Adapted from a recent online discussion.
Let children decide when the time is right for sports — if at all
Seattle Again: (Following up from yesterday, on the twin boys who want to quit baseball:) I agree that my 10-year-olds need to pick something and stick to it, sports-wise. Part of the problem is today's hyper-sports culture for kids. In my day, it was no big deal to pick up a sport in junior or even senior high. Now it seems that if you don't do the sport from preschool on, you will be passed by.
I think this is what my husband fears with baseball. The boys do love swimming, biking and kung fu, so they are fine athletically. Just not so much on the baseball!
Carolyn: Agh. This makes me crazy. People are still picking up competitive sports as teenagers — and recreational sports at any point in life.
Meanwhile, if they drop baseball this spring, they can pick it up at a summer camp. And while they'll be a little behind from the lost months, they'll be far more likely to make up the ground quickly if they have a burning desire to get back in the game — which they'll have, because that, not Daddy's motivational engineering, will be the reason they sign up again.
Finally: Notice what the sports they like have in common? Limited to no hand-eye coordination required, at least early on. If they don't have it, they'll never take to baseball.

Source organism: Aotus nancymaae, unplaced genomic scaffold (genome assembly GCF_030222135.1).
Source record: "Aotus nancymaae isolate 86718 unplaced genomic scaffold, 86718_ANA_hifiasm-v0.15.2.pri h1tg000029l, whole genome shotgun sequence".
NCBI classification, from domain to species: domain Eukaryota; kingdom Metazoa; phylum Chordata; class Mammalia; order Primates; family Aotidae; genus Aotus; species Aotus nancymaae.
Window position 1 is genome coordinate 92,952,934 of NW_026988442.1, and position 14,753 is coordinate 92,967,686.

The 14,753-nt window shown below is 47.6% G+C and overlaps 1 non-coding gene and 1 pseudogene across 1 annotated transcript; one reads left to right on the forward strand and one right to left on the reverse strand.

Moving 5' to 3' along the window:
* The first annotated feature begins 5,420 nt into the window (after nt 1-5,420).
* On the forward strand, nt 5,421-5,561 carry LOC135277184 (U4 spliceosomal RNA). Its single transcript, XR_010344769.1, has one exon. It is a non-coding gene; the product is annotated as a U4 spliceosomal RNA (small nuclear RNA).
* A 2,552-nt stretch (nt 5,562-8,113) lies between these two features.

Oh, and your kids don't need a sport. The rule for activities of any kind ought to be: Let them follow their natural interests (i.e., not their parents').
Anonymous: Re: Seattle: I was in band and choir in junior high because Mom thought we should be. I wasn't musical and was at times harassed by the teachers and students. I wanted to learn a foreign language, but Mom didn't see any value in that because I was "already involved in band and choir." Any time I wanted to quit I was berated for not being able to follow through.
If dad keeps signing them up, it has no bearing on their future stick-to-itiveness. Also, a lot of adults try hobbies, find they don't have the talent and see no further need to "stick with it." Learning when to call it quits is also a good skill.
Carolyn: A deceptively simple point, thanks, and it's well-taken: Parents really can't expect kids to kids to follow through on electives the parents elect for them.
Anonymous: Re: Seattle: Know what else swimming, biking and kung fu have in common? They're all individual sports. But I'm a theater person who thought all sports were evil until I was 25, so what do I know.
Carolyn: A lot! Thanks.
Anonymous 3: Re: Seattle: I'd also consider that it's not baseball they dislike, but dad's involvement. If it's so important to him that they do well, then they'll pick up on his disappointment. That's a lot of pressure, and may turn off any love they have for a sport. Maybe rent The Bad News Bears and keep playing the scene where the kid looks at his dad yelling and intentionally drops the ball. Man, I love that scene!
Carolyn: Me too. After all this, I could use a little Tanner Boyle.